“During this period, we will monitor the level of transactions and new income at each branch, and if there is a sustained and viable increase in both, then we will reconsider the closure of the relevant branch as part of a full independent review.
“We’ll continue to invest in our branch network and services across Scotland.”
The other nine branches being spared for now are at Biggar, Beauly, Castlebay/Barra, Comrie, Douglas, Gretna, Inveraray, Kyle and Tongue.
Mr Lamont isn’t the only one unimpressed by RBS’s refusal to take more branches off its hit-list.
South Scotland Labour list MSP Colin Smyth said: “This dodgy deal just doesn’t go far enough.
“There is rightly a feeling of injustice in the communities that are losing their banks without any local consultation.
“The fact that the Melrose branch is only reprieved until the end of the year will act as a real disincentive for customers to join the bank or staff to stay in their jobs as it may just be a short-term-stay fix.
“In the meantime, those staff losing their jobs and the public losing yet more services in Selkirk, Eyemouth, Hawick and Jedburgh will rightly feel aggrieved at the way they are being treated.
“RBS should reverse all of these closure proposals and give a longer-term guarantee to staff and customers.
“If they don’t, then frankly the UK Government should get a grip and intervene.
“The Government own the majority of shares in the bank and could put a stop to these closures now.
“Their failure to do so and their inaction has been a total dereliction of duty.”
Mary Alexander, deputy Scottish secretary for the union Unite, said: “We should be clear about this – it is a stay of execution.
“We believe that RBS has been forced to offer these concessions because of the campaign run by Unite and local communities to expose the devastation of what the closures mean for communities and jobs.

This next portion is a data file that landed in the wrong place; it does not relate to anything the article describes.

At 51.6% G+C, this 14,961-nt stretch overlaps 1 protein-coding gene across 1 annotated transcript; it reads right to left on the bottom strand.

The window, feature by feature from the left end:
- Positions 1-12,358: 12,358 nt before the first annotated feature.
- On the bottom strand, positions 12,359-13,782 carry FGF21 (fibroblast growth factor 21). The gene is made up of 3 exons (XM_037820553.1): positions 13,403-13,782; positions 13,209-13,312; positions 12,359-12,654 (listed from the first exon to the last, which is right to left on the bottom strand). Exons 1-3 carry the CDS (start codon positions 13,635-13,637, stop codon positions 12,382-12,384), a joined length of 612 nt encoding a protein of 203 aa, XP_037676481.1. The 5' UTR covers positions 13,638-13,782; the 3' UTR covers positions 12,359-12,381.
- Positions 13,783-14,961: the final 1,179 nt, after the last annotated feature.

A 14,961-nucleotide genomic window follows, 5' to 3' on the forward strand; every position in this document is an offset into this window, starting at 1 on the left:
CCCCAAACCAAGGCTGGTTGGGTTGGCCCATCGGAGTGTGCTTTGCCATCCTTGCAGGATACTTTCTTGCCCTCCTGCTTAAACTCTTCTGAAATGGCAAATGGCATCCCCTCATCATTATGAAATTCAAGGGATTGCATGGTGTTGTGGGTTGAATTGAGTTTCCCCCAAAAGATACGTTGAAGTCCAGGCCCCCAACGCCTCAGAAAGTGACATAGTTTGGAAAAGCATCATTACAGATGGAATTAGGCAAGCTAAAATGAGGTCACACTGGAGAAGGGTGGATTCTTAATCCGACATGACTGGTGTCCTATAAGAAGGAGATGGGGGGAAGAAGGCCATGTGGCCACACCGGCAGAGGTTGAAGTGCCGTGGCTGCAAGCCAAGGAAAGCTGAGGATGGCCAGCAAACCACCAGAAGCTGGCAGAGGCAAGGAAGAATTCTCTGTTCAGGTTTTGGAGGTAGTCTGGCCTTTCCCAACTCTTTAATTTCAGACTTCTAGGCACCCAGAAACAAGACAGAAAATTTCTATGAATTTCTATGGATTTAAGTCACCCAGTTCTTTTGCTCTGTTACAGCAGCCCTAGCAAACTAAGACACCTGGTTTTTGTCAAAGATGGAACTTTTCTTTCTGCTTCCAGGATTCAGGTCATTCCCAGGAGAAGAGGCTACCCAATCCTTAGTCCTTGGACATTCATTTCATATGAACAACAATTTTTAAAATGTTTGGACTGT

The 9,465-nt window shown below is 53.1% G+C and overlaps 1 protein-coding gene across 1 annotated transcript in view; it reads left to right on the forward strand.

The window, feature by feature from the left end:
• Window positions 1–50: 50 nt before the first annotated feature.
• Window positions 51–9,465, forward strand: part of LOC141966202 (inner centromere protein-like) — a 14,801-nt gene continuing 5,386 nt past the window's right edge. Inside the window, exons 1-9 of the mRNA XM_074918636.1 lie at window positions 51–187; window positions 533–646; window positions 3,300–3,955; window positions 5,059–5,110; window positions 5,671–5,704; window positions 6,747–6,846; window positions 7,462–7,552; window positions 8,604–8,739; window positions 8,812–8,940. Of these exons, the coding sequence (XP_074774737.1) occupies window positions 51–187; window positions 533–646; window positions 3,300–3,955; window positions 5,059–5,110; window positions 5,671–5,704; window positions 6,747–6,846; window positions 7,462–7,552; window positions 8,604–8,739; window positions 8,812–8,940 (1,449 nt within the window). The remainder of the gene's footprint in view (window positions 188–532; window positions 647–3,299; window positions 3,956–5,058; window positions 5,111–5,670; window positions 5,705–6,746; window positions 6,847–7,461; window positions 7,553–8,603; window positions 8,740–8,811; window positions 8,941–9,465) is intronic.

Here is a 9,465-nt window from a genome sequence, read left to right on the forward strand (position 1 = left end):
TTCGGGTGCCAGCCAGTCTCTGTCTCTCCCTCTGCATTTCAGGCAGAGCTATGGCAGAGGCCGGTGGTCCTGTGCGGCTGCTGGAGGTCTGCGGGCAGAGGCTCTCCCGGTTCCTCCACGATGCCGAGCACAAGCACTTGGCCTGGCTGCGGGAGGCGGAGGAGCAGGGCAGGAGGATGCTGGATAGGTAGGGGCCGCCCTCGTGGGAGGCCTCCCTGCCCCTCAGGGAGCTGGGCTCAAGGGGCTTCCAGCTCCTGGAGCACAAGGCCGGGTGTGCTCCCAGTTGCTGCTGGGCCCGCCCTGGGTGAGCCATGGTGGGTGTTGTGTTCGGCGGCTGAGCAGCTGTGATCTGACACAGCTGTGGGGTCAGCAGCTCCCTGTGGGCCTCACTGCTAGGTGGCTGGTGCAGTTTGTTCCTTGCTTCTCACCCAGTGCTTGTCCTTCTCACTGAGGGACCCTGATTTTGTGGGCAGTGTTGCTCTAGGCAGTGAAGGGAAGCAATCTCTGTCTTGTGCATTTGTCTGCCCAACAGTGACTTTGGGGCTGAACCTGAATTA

“But if it’s good enough to make these concessions, what are the bank prepared to do about the other 52 communities facing the axe.
“RBS has opened the door for further consideration of its entire programme. Otherwise, they stand accused of making expedient concessions now to mitigate the PR disaster the closures have become.
“We remain gravely concerned about the remaining 52 closures and will be seeking an urgent meeting with top bank officials about this.”
Garry Clark, the Federation of Small Businesses’ development manager for the east of Scotland, added: “Many businesses in and around Melrose will be pleased that the local RBS branch has been granted a reprieve, but for those firms who use the other five Borders branches slated for closure, today’s news will be of little comfort.
“Similarly, while RBS’s ATM promise sounds reassuring, does it open the door to the branch dramatically reducing the number of cash machines it maintains across Scotland?
“While we accept that RBS have made some concessions, and we look forward to better understanding the details of this announcement, this doesn’t look like the change of heart for which we were looking.”